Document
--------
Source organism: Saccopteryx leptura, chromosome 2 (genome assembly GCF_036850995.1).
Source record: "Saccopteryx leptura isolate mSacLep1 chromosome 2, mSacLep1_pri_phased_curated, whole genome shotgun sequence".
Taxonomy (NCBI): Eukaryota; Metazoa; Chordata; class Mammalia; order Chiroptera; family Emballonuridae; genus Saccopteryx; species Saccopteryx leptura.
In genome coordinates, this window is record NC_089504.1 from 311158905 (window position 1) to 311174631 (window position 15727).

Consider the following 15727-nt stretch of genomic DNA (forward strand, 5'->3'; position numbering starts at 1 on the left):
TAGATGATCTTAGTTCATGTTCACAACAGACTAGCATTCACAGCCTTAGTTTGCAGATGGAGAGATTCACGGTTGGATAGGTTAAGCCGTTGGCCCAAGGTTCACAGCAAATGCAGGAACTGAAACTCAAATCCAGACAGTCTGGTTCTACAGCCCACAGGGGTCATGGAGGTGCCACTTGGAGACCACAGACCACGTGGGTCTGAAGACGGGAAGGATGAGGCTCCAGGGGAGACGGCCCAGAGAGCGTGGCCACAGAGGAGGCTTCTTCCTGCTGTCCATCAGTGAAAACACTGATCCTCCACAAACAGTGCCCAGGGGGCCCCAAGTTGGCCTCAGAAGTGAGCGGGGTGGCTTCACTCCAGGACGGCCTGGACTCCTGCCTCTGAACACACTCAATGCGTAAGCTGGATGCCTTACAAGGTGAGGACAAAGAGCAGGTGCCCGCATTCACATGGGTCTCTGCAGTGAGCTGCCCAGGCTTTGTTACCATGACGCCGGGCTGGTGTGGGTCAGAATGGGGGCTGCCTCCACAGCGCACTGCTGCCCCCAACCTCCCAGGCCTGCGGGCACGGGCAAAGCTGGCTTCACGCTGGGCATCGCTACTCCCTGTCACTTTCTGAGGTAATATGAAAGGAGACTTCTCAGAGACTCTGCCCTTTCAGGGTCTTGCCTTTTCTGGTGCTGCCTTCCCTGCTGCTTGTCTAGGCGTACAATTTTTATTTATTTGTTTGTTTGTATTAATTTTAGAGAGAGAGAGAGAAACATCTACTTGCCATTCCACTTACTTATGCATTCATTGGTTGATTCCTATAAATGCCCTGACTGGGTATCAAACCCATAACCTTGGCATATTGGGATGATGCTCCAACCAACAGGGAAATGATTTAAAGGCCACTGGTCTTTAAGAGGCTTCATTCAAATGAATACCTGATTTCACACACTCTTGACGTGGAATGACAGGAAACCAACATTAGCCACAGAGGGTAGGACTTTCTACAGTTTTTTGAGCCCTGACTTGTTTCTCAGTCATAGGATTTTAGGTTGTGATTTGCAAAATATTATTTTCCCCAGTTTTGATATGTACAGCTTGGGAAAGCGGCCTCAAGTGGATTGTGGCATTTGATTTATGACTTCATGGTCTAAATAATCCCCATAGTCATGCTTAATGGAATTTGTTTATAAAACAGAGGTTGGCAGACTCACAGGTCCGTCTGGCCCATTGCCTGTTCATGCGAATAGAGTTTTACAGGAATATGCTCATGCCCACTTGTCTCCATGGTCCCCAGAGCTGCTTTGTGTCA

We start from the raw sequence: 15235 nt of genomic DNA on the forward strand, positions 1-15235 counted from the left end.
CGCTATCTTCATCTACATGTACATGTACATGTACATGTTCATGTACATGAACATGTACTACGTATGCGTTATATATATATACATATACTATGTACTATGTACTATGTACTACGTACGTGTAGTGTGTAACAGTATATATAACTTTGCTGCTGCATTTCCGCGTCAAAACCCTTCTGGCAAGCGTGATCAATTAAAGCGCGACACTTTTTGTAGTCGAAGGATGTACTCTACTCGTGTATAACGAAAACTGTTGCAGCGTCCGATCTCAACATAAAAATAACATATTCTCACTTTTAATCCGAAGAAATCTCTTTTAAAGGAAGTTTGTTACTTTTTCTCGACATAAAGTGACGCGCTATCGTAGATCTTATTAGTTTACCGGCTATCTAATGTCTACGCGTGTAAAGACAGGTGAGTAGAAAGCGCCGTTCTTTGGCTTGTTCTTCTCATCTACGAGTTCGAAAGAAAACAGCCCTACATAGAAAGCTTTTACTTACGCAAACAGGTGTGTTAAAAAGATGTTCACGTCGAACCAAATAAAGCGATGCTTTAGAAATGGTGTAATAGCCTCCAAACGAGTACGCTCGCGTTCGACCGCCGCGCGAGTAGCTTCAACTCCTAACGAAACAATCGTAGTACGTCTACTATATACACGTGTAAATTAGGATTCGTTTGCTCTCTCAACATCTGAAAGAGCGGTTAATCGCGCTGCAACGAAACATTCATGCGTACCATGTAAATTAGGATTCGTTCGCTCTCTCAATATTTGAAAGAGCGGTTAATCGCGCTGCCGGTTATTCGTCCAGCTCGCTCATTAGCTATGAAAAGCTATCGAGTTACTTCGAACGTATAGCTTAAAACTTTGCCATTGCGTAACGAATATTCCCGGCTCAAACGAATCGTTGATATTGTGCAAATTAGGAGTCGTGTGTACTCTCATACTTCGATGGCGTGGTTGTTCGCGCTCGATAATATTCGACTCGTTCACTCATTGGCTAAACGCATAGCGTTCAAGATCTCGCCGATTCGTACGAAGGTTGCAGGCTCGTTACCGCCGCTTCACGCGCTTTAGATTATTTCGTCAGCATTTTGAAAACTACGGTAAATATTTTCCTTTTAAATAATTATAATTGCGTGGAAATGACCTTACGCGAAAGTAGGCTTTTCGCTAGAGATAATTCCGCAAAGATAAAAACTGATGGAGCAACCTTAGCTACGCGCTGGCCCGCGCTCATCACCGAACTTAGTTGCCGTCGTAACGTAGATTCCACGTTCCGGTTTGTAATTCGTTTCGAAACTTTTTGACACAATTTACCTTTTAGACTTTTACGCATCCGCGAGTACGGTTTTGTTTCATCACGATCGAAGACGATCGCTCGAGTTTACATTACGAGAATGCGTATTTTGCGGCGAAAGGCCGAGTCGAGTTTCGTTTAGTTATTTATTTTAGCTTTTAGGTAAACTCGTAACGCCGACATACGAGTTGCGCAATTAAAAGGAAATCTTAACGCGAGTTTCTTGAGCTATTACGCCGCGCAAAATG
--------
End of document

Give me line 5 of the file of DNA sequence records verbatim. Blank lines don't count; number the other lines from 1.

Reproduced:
Consider the following 15727-nt stretch of genomic DNA (forward strand, 5'->3'; position numbering starts at 1 on the left):